Illustration provided by Harley Turso
By James Flett
A total of $278,887 has been recovered since the phishing attack on 4Cs Nov. 26 that resulted in a loss of $807,130, according to Lisa Kopecky, vice president of finance. The first attack was followed by a repeat attack on Dec. 7, however no funds were lost in the second attack.
President John Cox referred to the phishing attempt as a “scheme containing sophisticated, malicious malware designed to evade common antivirus software,” in a memo to college staff afterwards. Though no personal student information was compromised, this event raises serious concerns about cyber security, not only at 4Cs but in general.
The theft resulted in a large sum of funds being compromised, but it is important to note that no faculty or other financial services will be affected, and the school is working with the bank to try to recover the money. The school is waiting to hear more from the bank regarding the recovery, which should be happening in the next few weeks, according to Kopecky. The school is working with numerous agencies to recover the money.
“We are working with federal and state (agencies)… we have worked with the State Auditor’s Office…State and Local Police, The Attorneys General and the District Attorneys’ Offices, and we are also working with the FBI and Homeland Security,” said Chief IT officer Richard Wixom. Wixom described how there are many protocols which must be followed when an incident such as this occurs, and how federal agencies often do not divulge much information regarding an ongoing investigation, even with college officials.
“We don’t have a lot of information about if they have even found who the hackers were. We don’t know more than the FBI will give us, and that’s very little,” said Wixom. “If we could afford it, we would also have the students go through this training, but unfortunately it is very expensive.” said Wixom.
To help combat any future loss of funds due to phishing schemes, many 4Cs faculty have taken a comprehensive training program on the subject. The training includes false emails to test faculty on whether they can identify a potential threat.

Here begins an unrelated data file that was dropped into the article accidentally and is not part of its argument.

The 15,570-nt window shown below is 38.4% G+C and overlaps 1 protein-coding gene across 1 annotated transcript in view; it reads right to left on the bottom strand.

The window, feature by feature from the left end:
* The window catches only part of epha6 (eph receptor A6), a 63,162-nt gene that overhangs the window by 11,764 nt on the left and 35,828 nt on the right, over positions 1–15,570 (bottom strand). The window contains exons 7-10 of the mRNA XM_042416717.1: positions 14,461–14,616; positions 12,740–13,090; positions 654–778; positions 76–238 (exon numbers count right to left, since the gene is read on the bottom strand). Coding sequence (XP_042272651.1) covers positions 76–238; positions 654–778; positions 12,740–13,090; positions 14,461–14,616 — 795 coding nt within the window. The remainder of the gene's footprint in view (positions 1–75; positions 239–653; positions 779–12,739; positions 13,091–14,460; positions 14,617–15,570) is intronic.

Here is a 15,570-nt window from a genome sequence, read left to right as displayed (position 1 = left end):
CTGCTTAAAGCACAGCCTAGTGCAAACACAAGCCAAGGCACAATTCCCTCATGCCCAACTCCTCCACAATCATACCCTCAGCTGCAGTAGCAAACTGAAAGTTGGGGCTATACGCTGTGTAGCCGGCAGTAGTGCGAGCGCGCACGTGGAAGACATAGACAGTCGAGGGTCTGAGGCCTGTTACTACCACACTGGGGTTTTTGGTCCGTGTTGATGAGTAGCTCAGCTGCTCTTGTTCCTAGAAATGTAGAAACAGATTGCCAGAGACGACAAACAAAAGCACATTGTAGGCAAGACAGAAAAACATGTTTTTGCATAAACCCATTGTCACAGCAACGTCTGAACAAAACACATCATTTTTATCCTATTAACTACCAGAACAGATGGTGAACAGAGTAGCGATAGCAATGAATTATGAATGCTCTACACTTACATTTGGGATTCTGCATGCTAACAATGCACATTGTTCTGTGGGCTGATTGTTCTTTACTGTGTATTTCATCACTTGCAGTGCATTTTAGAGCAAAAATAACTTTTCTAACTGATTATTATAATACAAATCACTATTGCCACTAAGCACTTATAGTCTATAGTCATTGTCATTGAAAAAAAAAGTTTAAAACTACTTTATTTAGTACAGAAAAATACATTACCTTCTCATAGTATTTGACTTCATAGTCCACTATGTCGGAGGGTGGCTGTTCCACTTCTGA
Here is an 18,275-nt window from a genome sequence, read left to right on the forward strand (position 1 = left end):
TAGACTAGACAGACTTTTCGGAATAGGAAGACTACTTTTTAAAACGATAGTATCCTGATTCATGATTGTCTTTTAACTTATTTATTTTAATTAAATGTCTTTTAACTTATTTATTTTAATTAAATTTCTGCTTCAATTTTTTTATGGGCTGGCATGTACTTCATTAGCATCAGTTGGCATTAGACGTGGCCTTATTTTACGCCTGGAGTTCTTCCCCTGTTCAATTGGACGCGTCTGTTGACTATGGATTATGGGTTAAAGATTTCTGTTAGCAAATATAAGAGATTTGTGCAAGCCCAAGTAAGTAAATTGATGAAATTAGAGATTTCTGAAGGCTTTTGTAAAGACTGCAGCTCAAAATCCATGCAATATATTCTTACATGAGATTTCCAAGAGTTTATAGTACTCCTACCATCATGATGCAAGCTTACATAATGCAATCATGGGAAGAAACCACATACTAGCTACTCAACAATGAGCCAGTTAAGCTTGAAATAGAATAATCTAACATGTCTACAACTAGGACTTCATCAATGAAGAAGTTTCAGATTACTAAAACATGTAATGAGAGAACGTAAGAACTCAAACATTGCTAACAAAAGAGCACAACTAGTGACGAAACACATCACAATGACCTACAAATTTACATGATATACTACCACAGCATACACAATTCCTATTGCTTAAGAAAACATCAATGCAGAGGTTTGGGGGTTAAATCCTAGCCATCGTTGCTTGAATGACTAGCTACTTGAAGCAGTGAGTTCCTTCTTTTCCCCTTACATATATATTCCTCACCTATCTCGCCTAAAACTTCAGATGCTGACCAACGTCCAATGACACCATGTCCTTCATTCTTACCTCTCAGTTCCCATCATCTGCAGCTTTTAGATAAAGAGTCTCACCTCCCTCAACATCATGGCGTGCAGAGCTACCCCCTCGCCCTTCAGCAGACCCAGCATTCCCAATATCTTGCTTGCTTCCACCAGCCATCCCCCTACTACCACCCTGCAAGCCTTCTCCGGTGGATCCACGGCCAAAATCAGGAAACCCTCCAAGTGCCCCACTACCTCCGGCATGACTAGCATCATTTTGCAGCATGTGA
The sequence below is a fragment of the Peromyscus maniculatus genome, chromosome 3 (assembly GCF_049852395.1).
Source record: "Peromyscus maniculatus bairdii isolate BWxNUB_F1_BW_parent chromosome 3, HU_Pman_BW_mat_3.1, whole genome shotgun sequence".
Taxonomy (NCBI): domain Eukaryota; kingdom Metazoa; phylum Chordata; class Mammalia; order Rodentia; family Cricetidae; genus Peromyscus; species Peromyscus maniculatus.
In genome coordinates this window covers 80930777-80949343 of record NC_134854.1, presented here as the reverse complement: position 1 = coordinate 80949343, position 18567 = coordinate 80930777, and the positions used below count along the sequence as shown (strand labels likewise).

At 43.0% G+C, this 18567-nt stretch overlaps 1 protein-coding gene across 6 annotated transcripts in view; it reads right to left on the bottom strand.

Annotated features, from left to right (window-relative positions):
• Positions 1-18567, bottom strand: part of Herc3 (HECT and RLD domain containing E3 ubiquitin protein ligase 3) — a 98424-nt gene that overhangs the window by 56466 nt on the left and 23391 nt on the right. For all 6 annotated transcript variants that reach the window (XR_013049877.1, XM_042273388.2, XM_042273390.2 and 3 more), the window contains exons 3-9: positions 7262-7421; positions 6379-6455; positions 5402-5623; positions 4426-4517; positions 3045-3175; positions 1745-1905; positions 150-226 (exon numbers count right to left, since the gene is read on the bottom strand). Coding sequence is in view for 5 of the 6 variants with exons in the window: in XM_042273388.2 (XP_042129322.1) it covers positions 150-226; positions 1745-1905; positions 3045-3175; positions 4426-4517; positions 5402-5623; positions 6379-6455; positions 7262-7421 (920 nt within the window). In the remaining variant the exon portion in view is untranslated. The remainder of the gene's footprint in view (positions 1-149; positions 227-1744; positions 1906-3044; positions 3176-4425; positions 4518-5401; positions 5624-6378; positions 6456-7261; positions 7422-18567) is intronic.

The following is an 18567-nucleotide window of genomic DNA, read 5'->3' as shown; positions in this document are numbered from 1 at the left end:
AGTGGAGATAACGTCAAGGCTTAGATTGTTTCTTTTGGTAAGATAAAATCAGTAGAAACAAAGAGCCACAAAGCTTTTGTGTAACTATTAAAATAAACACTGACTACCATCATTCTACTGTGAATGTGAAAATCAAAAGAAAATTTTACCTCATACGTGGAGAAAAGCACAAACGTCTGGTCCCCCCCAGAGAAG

“This was a shock for everybody…to see how easy it is for something like this to happen, to have over 200 faculty and staff members go through that training,” said Patrick Stone, director of strategic communications and marketing. “It’s been encouraging for us to see the amount of people taking this very seriously.”
There is a large difference between phishing and hacking. Hacking mainly uses computer algorithms to bypass security measures remotely and usually does not require any interaction with the person being hacked. Phishing is when a scammer relies on personal information that can easily be accessed and uses it to convince the person being scammed to give up otherwise private information such as passwords or routing numbers.
Phishing schemes are not just a problem at 4Cs; they are an issue that effects businesses, people, and institutions worldwide. According to Forbes magazine, phishing has cost American businesses about half a billion dollars a year. Although the attack on 4Cs did not compromise any personal data, phishing scammers often target individuals as well. It is important to pay attention to emails, calls, and text messages to avoid your personal information being compromised. The FBI themselves have put out a list of ways to avoid being a victim of this type of fraud.
The list suggests that no one should disclose any personal information to an unknown contact, never click on a link from a suspicious messenger, never respond to a message that looks suspicious, and always use a trusted antivirus/antimalware program on any personal or professional computer. It is important to remember that no cybersecurity program is perfect; never rely on just the antivirus software.